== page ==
Latest Kaiser Health News Stories
As doctors look for alternative ways to charge patients for care, some Medicare enrollees may lose access to their physicians.
The federal government’s relief package left behind many of America’s poorest workers struggling to make ends meet as the coronavirus ravaged and unemployment rose. Baltimore’s “squeegee boys” are among them.
Emergency rule changes by the federal government and some insurers have made telemedicine a useful tool.
Maryland, Ohio and others are reporting only positive tests, which skews tracking and an understanding of how the virus spreads.
KHN’s Chaseedaw Giles discusses her story about the West Baltimore barber who cares for his clients in life and death on Baltimore’s news radio station, WBAL.
Baltimore barber Antoine Dow helps bring dignity to young black men whose lives were cut short by gun violence.
In a mission of forgiveness, churches around the country are buying up medical debt for pennies on the dollar then erasing the debts of strangers. Since the start of 2018, at least 18 churches nationwide have abolished more than $34 million burdening America’s most debt-ridden patients.
The Maryland Health Care Commission has created a consumer education campaign that puts the costs of common health care procedures on a place where people might see them – T-shirts.
With the motto “Where Heroes Meet Angels,” a small Veterans Affairs effort pairs vets in need of nursing home care with caregivers willing to share their homes. Medical foster homes save money, but it’s difficult to find enough spaces for all those who could benefit.
Companies pushed proton machines and counted on advertising, doctors and insurers to ensure a steady business treating cancer. But the dollars haven’t flowed in as expected.
The decision in Maryland’s case could slow momentum for other states that are attempting to take action to curb high drug costs.
The state’s ambitious payment overhaul has begun to demonstrate savings and a change in culture, say new reports.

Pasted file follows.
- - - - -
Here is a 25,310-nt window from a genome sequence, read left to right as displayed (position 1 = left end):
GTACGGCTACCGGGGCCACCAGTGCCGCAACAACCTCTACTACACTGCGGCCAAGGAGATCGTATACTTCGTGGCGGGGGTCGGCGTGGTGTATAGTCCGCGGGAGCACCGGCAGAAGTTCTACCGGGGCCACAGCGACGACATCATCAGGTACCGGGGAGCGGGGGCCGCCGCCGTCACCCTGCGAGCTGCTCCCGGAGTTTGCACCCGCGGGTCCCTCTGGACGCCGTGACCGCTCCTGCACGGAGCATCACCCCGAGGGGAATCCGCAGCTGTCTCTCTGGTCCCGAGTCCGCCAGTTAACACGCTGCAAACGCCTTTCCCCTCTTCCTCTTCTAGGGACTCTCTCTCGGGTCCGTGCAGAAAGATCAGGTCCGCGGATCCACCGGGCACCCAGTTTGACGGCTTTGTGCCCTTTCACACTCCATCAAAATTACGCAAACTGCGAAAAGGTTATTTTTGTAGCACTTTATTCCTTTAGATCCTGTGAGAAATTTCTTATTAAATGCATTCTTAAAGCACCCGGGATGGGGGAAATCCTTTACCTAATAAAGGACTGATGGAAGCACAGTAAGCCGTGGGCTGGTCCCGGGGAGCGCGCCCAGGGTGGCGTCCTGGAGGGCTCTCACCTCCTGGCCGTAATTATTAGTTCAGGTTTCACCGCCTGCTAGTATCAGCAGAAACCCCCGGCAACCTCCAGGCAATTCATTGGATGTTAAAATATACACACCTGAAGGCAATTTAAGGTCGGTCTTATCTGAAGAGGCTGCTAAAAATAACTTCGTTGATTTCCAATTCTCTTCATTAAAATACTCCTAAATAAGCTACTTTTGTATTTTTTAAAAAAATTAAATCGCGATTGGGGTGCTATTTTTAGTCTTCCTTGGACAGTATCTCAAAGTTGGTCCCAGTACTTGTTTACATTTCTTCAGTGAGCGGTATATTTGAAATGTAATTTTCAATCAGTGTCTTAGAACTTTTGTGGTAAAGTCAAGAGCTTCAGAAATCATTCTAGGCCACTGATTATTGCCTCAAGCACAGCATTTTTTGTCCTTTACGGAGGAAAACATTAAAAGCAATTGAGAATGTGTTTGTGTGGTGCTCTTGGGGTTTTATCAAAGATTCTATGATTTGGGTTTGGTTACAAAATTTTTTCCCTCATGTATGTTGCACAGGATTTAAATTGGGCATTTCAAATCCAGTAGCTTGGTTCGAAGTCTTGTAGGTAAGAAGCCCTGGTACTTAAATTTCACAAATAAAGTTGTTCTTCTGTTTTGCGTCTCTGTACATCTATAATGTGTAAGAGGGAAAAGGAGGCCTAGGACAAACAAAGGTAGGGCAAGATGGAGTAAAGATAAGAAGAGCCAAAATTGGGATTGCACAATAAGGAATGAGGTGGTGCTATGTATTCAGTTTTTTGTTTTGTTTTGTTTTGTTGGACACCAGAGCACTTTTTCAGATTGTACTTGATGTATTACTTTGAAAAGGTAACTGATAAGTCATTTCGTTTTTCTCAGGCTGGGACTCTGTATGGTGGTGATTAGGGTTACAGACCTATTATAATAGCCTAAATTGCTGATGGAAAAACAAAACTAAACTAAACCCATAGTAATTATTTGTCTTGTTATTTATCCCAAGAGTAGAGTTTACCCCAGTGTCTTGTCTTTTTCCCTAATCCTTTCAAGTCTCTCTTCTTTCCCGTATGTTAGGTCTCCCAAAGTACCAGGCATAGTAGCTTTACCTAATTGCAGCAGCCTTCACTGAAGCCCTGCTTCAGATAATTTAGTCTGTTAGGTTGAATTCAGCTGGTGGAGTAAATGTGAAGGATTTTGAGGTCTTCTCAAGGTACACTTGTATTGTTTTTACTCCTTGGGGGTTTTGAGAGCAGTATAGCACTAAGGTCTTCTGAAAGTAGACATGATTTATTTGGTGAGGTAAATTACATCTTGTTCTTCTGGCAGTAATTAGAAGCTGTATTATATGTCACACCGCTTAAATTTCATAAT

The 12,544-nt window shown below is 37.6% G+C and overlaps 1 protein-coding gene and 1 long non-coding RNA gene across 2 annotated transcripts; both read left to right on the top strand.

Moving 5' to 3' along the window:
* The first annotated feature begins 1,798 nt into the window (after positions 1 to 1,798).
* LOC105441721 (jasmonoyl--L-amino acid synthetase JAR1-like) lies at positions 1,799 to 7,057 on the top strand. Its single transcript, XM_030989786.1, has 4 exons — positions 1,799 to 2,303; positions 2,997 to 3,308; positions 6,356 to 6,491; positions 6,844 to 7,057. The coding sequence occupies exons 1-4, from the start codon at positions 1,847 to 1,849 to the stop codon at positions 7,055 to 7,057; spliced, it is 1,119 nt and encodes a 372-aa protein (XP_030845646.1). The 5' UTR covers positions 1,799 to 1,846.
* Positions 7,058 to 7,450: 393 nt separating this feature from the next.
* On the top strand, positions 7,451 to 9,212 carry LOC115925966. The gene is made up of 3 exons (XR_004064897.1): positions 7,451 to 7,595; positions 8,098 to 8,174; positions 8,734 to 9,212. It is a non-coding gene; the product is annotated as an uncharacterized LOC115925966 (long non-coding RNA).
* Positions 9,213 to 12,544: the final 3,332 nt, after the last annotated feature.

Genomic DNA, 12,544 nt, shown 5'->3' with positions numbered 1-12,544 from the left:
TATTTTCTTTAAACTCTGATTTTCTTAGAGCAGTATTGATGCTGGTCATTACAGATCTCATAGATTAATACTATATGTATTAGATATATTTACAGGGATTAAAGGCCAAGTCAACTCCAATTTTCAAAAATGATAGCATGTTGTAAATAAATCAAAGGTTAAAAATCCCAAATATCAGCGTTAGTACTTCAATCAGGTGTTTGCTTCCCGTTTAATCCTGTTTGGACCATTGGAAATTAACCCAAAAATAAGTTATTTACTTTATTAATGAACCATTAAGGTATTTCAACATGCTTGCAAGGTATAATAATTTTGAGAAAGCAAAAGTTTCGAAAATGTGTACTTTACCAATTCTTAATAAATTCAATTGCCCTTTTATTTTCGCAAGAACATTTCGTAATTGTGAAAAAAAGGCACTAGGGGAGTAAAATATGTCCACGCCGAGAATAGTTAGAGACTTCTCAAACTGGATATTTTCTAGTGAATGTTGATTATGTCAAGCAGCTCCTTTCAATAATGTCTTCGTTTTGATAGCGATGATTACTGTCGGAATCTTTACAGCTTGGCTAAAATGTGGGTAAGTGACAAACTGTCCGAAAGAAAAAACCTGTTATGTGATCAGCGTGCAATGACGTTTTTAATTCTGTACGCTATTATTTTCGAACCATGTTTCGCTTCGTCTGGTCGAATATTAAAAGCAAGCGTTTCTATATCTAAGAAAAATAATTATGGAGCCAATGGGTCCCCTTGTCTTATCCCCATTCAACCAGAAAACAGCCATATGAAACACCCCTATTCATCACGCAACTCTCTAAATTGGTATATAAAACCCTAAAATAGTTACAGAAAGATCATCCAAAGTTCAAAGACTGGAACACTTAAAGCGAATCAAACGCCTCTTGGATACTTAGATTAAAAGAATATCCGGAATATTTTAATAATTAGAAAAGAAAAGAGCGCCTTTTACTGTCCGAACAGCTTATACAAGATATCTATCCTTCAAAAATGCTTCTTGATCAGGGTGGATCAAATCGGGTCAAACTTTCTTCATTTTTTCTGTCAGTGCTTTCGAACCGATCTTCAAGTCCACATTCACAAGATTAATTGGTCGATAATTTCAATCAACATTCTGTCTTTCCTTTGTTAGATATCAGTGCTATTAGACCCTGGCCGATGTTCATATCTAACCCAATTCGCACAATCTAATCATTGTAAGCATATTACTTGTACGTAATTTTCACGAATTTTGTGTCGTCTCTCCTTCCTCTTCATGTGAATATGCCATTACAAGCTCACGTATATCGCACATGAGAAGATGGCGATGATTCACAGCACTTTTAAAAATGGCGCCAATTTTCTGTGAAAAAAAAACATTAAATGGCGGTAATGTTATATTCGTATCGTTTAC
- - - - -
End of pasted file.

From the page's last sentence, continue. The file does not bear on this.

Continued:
As states brace for insurance market instability, some — like Maryland — take aggressive action.
But state officials are trying to get assurances from the Internal Revenue Service that the new law does not conflict with federal rules for health savings accounts.
Environmental health professor Don Milton is studying how the flu — and other dangerous infections — are spread. The close quarters of dorm rooms and cafeterias at the University of Maryland provide him with a steady supply of research subjects.
Months of reporting and rich hospital data portray life in the worst asthma hot spot in one of the worst asthma cities: Baltimore. The medical system knows how to help. But there’s no money in it.
A pilot program to asthma-proof homes in Baltimore shows that even without intensive professional cleaning services, families can learn to substantially reduce home allergens on their own.
Congress has yet to take substantive action on this growing consumer concern, but a number of states are flexing their cost-control muscle.
New research suggests that efforts to address climbing rates of rural suicide must focus on safe access to firearms. State-based coalitions are attempting just that.
Officials aim to bring elevated rates of lead poisoning, heart disease, obesity, smoking and overdoses among Baltimore’s African-Americans closer to those of whites.